"Tarantula" should have been just another science fiction/horror film of the mid-1950's, but it had an excellent script, cast and director that approached their film as if it was an "A" list feature and it still shows today 60 years later.

On the date that the motion picture "Tarantula" was released by Universal Pictures. Still on television was a highly intelligent series called "Science Fiction Theater" that I watched regularly. One of there episodes was entitled "No Food for Thought" and had been shown April 22, 1955 the year the motion was released eight months later. The plot of the television episode is described on IMDb by Jay Phelps as:
A Nobel Prize-winning doctor working in rural Arizona is visited by the county health officer after the unusual death of one of his assistants. The secretive scientist is developing a synthetic nutrient that, they learned too late, has an unfortunate side effect: creatures using it become highly susceptible to deadly viruses.

What is of note is the director of this television episode was Jack Arnold who was also the director on "Tarantula". In his director's chair Arnold's other works included  "The Creature from the Black Lagoon" and "It Came from Outer Space". He would add in 1957 Richard Matheson's "The Incredible Shrinking Man". The "Science Fiction Theater" was one of those television programs being filmed at Universal Studios I mentioned. Arnold adapted the TV story for Universal Pictures and Robert M. Fresco and Martin Berekeley wrote the screenplay. Robert M. Fresco was also the author of the original "Science Fiction Theater" television story and script.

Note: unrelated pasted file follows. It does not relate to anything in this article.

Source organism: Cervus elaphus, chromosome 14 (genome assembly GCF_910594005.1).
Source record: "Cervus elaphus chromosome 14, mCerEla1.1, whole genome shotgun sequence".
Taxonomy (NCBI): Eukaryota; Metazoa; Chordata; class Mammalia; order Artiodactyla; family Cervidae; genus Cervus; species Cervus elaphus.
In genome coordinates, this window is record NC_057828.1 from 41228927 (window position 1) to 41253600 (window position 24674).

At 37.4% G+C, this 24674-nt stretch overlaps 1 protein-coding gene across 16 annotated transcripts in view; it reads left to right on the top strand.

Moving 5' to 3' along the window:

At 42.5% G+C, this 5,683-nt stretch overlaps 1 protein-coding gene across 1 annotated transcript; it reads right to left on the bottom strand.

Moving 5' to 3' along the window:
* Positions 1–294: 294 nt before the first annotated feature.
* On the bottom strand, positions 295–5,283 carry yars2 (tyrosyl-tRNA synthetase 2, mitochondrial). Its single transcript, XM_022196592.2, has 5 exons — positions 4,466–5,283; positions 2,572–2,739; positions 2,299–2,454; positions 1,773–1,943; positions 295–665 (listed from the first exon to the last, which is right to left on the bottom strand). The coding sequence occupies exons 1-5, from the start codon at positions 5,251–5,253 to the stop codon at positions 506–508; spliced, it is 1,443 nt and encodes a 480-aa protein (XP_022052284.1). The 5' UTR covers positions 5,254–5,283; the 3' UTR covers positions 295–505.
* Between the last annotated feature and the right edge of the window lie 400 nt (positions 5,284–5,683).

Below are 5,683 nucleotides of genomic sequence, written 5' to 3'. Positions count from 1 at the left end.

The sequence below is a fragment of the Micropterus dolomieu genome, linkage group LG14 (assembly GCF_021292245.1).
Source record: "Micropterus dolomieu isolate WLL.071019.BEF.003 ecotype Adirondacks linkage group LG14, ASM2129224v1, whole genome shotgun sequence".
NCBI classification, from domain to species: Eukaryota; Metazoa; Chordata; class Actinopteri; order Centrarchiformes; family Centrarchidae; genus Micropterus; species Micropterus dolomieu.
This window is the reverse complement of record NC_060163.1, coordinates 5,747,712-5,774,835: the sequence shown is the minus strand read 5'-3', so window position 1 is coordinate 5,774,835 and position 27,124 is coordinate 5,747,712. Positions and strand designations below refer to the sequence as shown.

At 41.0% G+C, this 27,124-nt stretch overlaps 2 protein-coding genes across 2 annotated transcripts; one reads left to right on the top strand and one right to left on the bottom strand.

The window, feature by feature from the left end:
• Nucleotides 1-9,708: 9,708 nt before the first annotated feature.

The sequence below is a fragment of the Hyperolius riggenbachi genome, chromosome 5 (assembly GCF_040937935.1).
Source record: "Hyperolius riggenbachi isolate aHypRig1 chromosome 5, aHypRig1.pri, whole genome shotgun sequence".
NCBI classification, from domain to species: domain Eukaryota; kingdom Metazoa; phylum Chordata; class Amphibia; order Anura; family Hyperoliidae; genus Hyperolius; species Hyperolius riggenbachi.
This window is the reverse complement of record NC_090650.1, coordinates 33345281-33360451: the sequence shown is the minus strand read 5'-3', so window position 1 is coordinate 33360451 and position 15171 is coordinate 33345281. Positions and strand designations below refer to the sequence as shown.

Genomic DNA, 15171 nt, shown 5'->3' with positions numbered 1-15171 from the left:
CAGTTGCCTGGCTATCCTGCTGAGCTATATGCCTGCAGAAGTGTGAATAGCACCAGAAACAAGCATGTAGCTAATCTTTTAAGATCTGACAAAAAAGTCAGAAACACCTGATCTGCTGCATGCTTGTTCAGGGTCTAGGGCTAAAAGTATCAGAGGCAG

For those who might be interested here is a link to that original television program.


You might note "Science Fiction Theater" was filmed in color which was more expensive as television programming at the time only needed to be in black and white for the current TV sets. It wouldn't be until September 12, 1959 that NBC would televised the first program in color which was also the first episode of the TV Western "Bonanza". NBC had an another motive here as the only Color television sets available for sale were made by their parent company and it was a sales ploy to get people to buy them. As each opposite of the show had the title "Bonanza In Color".

The plot for "Tarantula" shows Professor Gerald Deemer, Leo G. Carroll, as the Arizona scientist experimenting with the nutrient. He is visited by a local doctor Matt Hastings, played by John Agar, who brings Deemer his new lab assistant Stephanie Clayton, played by Mara Corday, whom Hastings met in town. One of  Deemer's assistants who has gone mad as a result of an injunction of the nutrient causes a fire releasing a lab experiment a "Tarantula". The creature grows to great proportions and must be stopped. A side story has Professor Deemer also injected with the nutrient by his assistant at the time of the fire. For the second time Nester Paiva was back working with John Agar this time as the town Sheriff.